Reps from Wellesley’s Municipal Light Plant and board, Sustainable Energy Committee and Natural Resources Commission held a meeting last month to discuss the possibility of Wellesley adopting a microgrid. These are small power networks that can operate in conjunction with or separate from the traditional grid if needed to supply renewable energy services, even in the face of severe climate or other events that knock out the main grid.
“Dreams of a microgrid in Wellesley have floated around for years,” said Ellen Korpi, who sits on the MLP Board and emceed the meeting. We’ve embedded the Wellesley Media recording below.
“At some recent MLP planning meetings, this dream has come into better focus,” she said, in presenting an agenda that ended with “Questions, Discussion, Brainstorming and Fantasizing.”
Moneer Azzam of Beacon Climate Innovations, introduced as Wellesley’s first homeowner to install photo-voltaic solar panels 23 years ago, presented on the concept of installing a microgrid in the middle of town to serve Wellesley Housing Authority residents on Washington Street, the police station and the senior center across the street. Such an set-up would sync nicely with Wellesley’s Municipal Vulnerability Preparedness efforts and support the town’s sustainability efforts to reduce its carbon footprint.
Creating a microgrid would “mitigate the impact of climate change and prepares us for it,” Azzam says.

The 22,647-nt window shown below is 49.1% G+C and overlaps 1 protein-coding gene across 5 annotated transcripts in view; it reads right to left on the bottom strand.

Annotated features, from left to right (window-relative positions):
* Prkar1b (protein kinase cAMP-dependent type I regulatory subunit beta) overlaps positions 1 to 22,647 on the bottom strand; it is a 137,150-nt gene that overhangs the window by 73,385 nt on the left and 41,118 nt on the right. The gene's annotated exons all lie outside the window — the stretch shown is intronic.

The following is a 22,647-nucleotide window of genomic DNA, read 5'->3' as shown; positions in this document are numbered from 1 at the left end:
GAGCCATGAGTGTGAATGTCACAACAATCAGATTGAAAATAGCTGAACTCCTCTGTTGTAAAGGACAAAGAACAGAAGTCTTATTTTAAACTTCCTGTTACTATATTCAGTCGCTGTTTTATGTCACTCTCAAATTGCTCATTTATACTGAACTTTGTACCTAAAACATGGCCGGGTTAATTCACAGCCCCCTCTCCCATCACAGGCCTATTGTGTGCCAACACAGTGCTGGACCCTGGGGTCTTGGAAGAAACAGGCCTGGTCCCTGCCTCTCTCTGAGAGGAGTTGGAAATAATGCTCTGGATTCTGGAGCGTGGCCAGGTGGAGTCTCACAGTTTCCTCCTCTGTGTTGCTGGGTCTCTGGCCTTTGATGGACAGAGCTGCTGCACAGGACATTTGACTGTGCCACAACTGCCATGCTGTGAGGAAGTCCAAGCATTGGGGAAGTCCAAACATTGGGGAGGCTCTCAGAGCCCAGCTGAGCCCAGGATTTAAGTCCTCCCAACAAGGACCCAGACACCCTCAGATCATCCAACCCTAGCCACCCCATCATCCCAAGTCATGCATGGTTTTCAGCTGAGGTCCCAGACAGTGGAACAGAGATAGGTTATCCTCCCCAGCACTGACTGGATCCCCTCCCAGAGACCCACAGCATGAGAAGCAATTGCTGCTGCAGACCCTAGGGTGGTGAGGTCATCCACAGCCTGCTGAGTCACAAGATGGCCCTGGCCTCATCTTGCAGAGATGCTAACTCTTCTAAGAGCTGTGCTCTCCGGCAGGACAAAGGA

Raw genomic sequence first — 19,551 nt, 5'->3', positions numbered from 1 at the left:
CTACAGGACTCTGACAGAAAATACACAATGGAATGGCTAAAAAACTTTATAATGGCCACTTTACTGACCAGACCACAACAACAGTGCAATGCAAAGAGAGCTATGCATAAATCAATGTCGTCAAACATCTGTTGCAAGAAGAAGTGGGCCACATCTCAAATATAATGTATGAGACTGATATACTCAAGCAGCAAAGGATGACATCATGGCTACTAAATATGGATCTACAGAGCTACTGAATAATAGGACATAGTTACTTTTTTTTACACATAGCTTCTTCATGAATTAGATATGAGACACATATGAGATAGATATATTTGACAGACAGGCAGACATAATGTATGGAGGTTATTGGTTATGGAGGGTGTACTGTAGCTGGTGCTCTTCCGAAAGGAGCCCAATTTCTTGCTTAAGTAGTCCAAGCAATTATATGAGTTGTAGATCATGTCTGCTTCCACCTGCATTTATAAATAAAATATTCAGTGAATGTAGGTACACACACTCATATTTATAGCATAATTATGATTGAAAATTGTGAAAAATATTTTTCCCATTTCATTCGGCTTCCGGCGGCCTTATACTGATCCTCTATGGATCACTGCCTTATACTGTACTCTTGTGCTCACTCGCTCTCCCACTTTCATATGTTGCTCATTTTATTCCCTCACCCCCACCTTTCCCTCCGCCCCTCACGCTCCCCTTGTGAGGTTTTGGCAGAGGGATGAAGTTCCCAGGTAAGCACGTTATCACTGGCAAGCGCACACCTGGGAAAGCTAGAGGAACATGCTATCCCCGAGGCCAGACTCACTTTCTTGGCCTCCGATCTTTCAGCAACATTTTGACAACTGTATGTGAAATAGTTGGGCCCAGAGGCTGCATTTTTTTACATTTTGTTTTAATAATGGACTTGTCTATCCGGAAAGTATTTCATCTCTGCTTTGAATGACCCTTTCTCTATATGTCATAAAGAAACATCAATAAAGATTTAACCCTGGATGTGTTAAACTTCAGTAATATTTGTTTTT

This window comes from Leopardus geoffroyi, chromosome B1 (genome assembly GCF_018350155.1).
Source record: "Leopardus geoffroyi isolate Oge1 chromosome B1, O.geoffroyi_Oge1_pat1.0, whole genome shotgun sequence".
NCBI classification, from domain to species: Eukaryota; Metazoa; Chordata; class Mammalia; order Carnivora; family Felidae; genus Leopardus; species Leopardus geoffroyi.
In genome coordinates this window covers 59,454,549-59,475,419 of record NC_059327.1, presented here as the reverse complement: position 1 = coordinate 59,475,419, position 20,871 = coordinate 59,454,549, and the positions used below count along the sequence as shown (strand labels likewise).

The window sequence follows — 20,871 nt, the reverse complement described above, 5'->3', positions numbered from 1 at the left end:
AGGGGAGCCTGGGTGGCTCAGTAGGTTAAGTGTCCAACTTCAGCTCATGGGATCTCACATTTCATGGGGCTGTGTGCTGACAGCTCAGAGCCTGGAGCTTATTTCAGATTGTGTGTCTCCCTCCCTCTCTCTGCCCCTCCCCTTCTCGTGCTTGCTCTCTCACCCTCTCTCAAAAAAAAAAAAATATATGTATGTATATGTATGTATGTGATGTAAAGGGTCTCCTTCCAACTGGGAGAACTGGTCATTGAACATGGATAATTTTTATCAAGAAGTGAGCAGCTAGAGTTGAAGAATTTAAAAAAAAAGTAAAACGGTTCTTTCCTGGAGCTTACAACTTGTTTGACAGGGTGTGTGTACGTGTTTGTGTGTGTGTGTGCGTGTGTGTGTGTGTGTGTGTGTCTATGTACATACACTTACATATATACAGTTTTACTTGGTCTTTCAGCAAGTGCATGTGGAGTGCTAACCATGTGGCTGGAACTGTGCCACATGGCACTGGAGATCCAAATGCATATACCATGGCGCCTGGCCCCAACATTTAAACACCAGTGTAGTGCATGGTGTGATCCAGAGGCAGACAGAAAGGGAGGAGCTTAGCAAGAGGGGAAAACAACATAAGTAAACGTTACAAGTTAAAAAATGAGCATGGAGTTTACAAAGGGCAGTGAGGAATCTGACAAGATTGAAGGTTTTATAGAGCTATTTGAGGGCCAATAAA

The concept presented would include solar panels atop housing authority buildings, and new carports with panels at the police station and senior center. This could offset the electrical load of all of those facilities, and connect it to a battery for overall grid support or to allow the facilities to operate as an island if the grid is overwhelmed. Twenty thermal wells drilled 500 feet below Morton Park that sits next to the police station and housing authority buildings could power the heating and cooling systems across the facilities. It could also enable establishment of the senior center as a “resilience hub” in case of emergency, where Azzam says people could go to warm up or cool down.
Overall, such a project could offset 200 metric tons of greenhouse gas emissions per year. That sounds like a lot.
One benefit of a system like this would be the “democratization of the grid heating and cooling,” Azzam says, providing access to resources to those who might not typically be able to afford it. “They tend to be the most vulnerable when crises hit,” he says.
Wellesley, which has already been a sustainability leader through efforts such as those by the RDF, would also have an opportunity to take a leadership role in microgrids. One thing that would be different about the model presented is that it would expand beyond a single entity, such as a college dorm or a farm, as have been the focus of other microgrids.
Such a project could cost anywhere from multiple hundreds of dollars to well over a million, but there would be opportunities to shrink the budget, too. And the project could pay for itself within 4-5 years on the low end, while providing educational and other opportunities that might be hard to quantify.
The state has funded microgrid projects in the past and there should be opportunities for Wellesley to get ahold of such future funds, as well as grants from federal government programs and investments from those outside government, Azzam says. After figuring out if all necessary local parties are on board, going for funds to do a feasibility study would be the place to start.
Wellesley already benefits greatly from the energy independence afforded through the Municipal Light Plant. A microgrid could potentially allow the town to go beyond that.